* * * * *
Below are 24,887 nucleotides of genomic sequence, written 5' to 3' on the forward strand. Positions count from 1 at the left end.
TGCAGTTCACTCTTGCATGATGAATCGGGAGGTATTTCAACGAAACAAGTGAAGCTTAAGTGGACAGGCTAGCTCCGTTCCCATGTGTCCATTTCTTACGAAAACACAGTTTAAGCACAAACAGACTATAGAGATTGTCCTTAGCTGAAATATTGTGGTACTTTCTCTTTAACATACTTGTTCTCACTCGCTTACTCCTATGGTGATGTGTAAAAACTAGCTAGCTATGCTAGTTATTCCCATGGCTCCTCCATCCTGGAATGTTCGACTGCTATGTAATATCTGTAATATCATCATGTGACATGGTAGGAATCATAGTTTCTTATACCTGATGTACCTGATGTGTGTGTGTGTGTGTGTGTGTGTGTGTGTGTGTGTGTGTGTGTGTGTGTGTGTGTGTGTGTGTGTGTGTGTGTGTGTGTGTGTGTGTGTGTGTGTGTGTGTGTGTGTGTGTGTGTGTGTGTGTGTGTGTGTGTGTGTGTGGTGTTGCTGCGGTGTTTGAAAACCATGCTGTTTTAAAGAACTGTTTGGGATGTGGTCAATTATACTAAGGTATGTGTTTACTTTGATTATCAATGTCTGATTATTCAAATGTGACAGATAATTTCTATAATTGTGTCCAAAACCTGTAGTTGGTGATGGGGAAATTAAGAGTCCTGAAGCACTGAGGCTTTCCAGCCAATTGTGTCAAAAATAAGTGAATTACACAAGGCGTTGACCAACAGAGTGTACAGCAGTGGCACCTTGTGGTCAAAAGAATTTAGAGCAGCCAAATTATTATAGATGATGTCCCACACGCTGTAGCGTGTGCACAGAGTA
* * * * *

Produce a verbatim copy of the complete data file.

Below are 24,887 nucleotides of genomic sequence, written 5' to 3' on the forward strand. Positions count from 1 at the left end.
TGCAGTTCACTCTTGCATGATGAATCGGGAGGTATTTCAACGAAACAAGTGAAGCTTAAGTGGACAGGCTAGCTCCGTTCCCATGTGTCCATTTCTTACGAAAACACAGTTTAAGCACAAACAGACTATAGAGATTGTCCTTAGCTGAAATATTGTGGTACTTTCTCTTTAACATACTTGTTCTCACTCGCTTACTCCTATGGTGATGTGTAAAAACTAGCTAGCTATGCTAGTTATTCCCATGGCTCCTCCATCCTGGAATGTTCGACTGCTATGTAATATCTGTAATATCATCATGTGACATGGTAGGAATCATAGTTTCTTATACCTGATGTACCTGATGTGTGTGTGTGTGTGTGTGTGTGTGTGTGTGTGTGTGTGTGTGTGTGTGTGTGTGTGTGTGTGTGTGTGTGTGTGTGTGTGTGTGTGTGTGTGTGTGTGTGTGTGTGTGTGTGTGTGTGTGTGTGTGTGTGTGTGTGTGTGGTGTTGCTGCGGTGTTTGAAAACCATGCTGTTTTAAAGAACTGTTTGGGATGTGGTCAATTATACTAAGGTATGTGTTTACTTTGATTATCAATGTCTGATTATTCAAATGTGACAGATAATTTCTATAATTGTGTCCAAAACCTGTAGTTGGTGATGGGGAAATTAAGAGTCCTGAAGCACTGAGGCTTTCCAGCCAATTGTGTCAAAAATAAGTGAATTACACAAGGCGTTGACCAACAGAGTGTACAGCAGTGGCACCTTGTGGTCAAAAGAATTTAGAGCAGCCAAATTATTATAGATGATGTCCCACACGCTGTAGCGTGTGCACAGAGTA